During the time I've been the Dinosaurs guide at About.com, I've received about two dozen emails from readers claiming to have discovered fossilized dinosaur eggs. Usually, the person has been doing construction work in his or her backyard (laying a new sewer pipe, fixing a foundation) and the "eggs" have been dislodged from their nesting place a foot or two underground. Most of these individuals are simply curious, but a few have dollar signs flashing in their eyes, imagining that the world's leading natural history museums will soon be bidding the price of their fossilized eggs into the million-dollar range.
Take this to the Bank: Dinosaur Eggs Are Phenomenally Rare
The average person might be forgiven for believing that he's accidentally unearthed a cache of fossilized dinosaur eggs. Paleontologists dig up the bones of adult dinosaurs all the time; since the average female dinosaur probably laid hundreds of eggs in her lifetime, shouldn't fossilized dinosaur eggs be hundreds as time as common as fossilized dinosaurs?
Well, no. The surprising fact is that dinosaur eggs are only rarely preserved in the fossil record. The reason for this is simple: an abandoned clutch of eggs would inevitably attract the attention of predators, who would crack them open, feast on their contents, and scatter the fragile eggshells to the wind. Barring predation, the vast majority of eggs would probably have hatched normally, as nature intended, and the result would be (once again) an indistinguishable pile of fractured eggshells.
Of course, paleontologists do, every now and then, make spectacular discoveries of fossilized dinosaur eggs. "Egg Mountain," in Nebraska, has yielded numerous clutches of Maiasaura eggs, and elsewhere in the American west researchers have identified Troodon and Hypacrosaurus eggs. One of the most famous clutches belongs to a fossilized Velociraptor mother, buried (probably by a sudden sandstorm) in the act of brooding her eggs. Questions?
Q: If these aren't dinosaur eggs, what the heck are they?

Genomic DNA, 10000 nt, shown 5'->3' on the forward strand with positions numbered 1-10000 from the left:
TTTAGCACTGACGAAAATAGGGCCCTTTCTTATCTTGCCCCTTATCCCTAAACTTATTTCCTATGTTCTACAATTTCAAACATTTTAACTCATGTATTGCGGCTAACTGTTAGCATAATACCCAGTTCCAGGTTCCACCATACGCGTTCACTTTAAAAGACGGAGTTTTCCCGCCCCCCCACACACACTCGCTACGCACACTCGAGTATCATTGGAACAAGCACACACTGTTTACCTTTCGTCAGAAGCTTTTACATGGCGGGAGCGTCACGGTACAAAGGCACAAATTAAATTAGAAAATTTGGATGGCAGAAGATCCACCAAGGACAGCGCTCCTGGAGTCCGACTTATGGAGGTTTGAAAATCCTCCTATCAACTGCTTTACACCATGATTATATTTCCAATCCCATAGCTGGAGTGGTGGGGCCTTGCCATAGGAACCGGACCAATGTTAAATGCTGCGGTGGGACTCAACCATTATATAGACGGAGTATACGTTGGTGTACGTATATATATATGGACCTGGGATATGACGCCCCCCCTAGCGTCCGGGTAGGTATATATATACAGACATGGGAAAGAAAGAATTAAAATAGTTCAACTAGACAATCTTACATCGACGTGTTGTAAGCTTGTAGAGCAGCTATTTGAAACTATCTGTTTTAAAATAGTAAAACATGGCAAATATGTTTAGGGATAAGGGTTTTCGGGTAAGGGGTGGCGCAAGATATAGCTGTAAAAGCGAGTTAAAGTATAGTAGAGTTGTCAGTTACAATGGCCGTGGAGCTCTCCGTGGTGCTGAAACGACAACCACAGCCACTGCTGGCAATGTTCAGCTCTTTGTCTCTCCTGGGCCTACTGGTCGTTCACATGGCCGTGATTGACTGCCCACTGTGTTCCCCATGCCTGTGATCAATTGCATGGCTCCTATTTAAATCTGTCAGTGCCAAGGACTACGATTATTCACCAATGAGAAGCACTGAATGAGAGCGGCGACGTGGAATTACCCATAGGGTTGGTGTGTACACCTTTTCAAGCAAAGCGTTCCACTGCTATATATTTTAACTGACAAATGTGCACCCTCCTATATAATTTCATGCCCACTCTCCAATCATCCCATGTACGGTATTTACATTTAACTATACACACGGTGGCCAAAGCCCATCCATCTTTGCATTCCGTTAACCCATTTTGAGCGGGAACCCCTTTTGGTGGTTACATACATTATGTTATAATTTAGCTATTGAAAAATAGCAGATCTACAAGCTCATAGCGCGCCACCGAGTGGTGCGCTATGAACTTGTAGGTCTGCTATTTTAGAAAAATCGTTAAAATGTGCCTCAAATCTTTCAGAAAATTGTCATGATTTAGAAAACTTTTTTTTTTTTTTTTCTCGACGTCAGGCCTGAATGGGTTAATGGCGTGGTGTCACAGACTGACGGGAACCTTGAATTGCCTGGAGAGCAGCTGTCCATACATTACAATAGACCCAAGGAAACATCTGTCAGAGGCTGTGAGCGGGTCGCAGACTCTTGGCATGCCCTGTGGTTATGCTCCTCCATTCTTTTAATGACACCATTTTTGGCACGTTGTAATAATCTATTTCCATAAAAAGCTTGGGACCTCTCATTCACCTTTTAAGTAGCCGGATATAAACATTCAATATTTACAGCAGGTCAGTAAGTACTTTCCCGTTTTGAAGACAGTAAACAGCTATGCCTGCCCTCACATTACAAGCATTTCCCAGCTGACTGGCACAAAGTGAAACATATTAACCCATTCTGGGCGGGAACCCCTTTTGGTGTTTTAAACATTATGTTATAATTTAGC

A. The most likely answer is that you've found a collection of smooth, rounded rocks, which have been eroded over millions of years into vaguely ovoid shapes. You may also (don't laugh) have found the remains of chicken eggs that, say, were buried 200 years ago in a flood.
Q. These are much stranger-looking than chicken eggs. How do you explain that?
A. There were a lot more birds around 200 years ago than there are today! The eggs may have belonged to a turkey, an owl, or even (if you happen to live in Australia or New Zealand) an ostrich or emu. The point is that they were almost certainly laid by a bird, not by a dinosaur.
Q. I'm still not convinced. They look an awful lot like those Velociraptor eggs I saw a picture of in National Geographic.
A. Let's sit back and think this out for a moment. Velociraptors were native to Inner Mongolia. What makes you think they lived in the suburbs of New Jersey 75 million years ago?
Q. So you're saying that there's no chance these are real dinosaur eggs?
A. Well, never say never. The first thing you need is to figure out whether any of the geologic sediments in your state (or country) date back to the Mesozoic Era, from about 250 to 65 million years ago. Many regions of the world yield fossils older than 250 million years (before dinosaurs had even evolved) or less than a few million years (long after dinosaurs had gone extinct). That would reduce the odds of your being in possession of genuine dinosaur eggs to almost exactly zero.
Q. I don't believe you. Where can I get a second opinion?
A. If you have a university or natural history museum in your area, a curator or paleontologist may be willing to take a look at your discovery (or she may not, depending how many people have queried her about dinosaur eggs that week.) Just be nice, and be patient--it may take a busy professional weeks, or months, to get around to looking at your pictures, and then breaking the bad news.